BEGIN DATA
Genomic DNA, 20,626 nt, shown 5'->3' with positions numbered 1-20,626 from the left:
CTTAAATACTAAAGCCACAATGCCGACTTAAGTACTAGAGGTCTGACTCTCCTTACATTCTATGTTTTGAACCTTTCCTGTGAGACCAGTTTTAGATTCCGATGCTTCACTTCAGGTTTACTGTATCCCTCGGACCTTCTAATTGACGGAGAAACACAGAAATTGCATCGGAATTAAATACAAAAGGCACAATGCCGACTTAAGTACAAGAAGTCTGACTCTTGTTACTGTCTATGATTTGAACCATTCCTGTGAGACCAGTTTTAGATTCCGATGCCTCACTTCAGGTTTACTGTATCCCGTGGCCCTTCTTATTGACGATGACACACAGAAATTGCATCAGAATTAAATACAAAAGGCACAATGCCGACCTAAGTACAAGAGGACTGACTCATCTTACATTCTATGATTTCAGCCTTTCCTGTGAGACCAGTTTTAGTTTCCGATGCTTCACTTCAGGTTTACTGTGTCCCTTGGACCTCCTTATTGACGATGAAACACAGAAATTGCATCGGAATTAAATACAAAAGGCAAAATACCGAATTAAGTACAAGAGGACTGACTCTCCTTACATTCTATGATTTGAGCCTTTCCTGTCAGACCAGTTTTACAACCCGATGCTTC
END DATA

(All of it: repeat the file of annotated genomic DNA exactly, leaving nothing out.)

Genomic DNA, 20,626 nt, shown 5'->3' with positions numbered 1-20,626 from the left:
CTTAAATACTAAAGCCACAATGCCGACTTAAGTACTAGAGGTCTGACTCTCCTTACATTCTATGTTTTGAACCTTTCCTGTGAGACCAGTTTTAGATTCCGATGCTTCACTTCAGGTTTACTGTATCCCTCGGACCTTCTAATTGACGGAGAAACACAGAAATTGCATCGGAATTAAATACAAAAGGCACAATGCCGACTTAAGTACAAGAAGTCTGACTCTTGTTACTGTCTATGATTTGAACCATTCCTGTGAGACCAGTTTTAGATTCCGATGCCTCACTTCAGGTTTACTGTATCCCGTGGCCCTTCTTATTGACGATGACACACAGAAATTGCATCAGAATTAAATACAAAAGGCACAATGCCGACCTAAGTACAAGAGGACTGACTCATCTTACATTCTATGATTTCAGCCTTTCCTGTGAGACCAGTTTTAGTTTCCGATGCTTCACTTCAGGTTTACTGTGTCCCTTGGACCTCCTTATTGACGATGAAACACAGAAATTGCATCGGAATTAAATACAAAAGGCAAAATACCGAATTAAGTACAAGAGGACTGACTCTCCTTACATTCTATGATTTGAGCCTTTCCTGTCAGACCAGTTTTACAACCCGATGCTTC